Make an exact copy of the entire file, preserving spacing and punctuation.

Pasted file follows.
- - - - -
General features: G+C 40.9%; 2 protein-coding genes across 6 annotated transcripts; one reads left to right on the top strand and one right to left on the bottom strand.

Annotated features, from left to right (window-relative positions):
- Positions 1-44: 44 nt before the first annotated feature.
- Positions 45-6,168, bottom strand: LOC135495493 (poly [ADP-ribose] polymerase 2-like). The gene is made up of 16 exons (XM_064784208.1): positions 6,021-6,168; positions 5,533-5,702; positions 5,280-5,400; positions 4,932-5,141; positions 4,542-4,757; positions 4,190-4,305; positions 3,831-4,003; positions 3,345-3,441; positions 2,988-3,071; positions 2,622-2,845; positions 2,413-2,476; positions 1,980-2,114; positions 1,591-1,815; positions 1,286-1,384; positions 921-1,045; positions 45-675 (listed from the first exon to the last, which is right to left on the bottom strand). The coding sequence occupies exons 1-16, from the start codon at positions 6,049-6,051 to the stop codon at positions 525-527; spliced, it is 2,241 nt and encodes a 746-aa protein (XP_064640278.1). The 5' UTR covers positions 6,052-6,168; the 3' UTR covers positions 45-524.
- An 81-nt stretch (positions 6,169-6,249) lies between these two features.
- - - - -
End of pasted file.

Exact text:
General features: G+C 40.9%; 2 protein-coding genes across 6 annotated transcripts; one reads left to right on the top strand and one right to left on the bottom strand.

Annotated features, from left to right (window-relative positions):
- Positions 1-44: 44 nt before the first annotated feature.
- Positions 45-6,168, bottom strand: LOC135495493 (poly [ADP-ribose] polymerase 2-like). The gene is made up of 16 exons (XM_064784208.1): positions 6,021-6,168; positions 5,533-5,702; positions 5,280-5,400; positions 4,932-5,141; positions 4,542-4,757; positions 4,190-4,305; positions 3,831-4,003; positions 3,345-3,441; positions 2,988-3,071; positions 2,622-2,845; positions 2,413-2,476; positions 1,980-2,114; positions 1,591-1,815; positions 1,286-1,384; positions 921-1,045; positions 45-675 (listed from the first exon to the last, which is right to left on the bottom strand). The coding sequence occupies exons 1-16, from the start codon at positions 6,049-6,051 to the stop codon at positions 525-527; spliced, it is 2,241 nt and encodes a 746-aa protein (XP_064640278.1). The 5' UTR covers positions 6,052-6,168; the 3' UTR covers positions 45-524.
- An 81-nt stretch (positions 6,169-6,249) lies between these two features.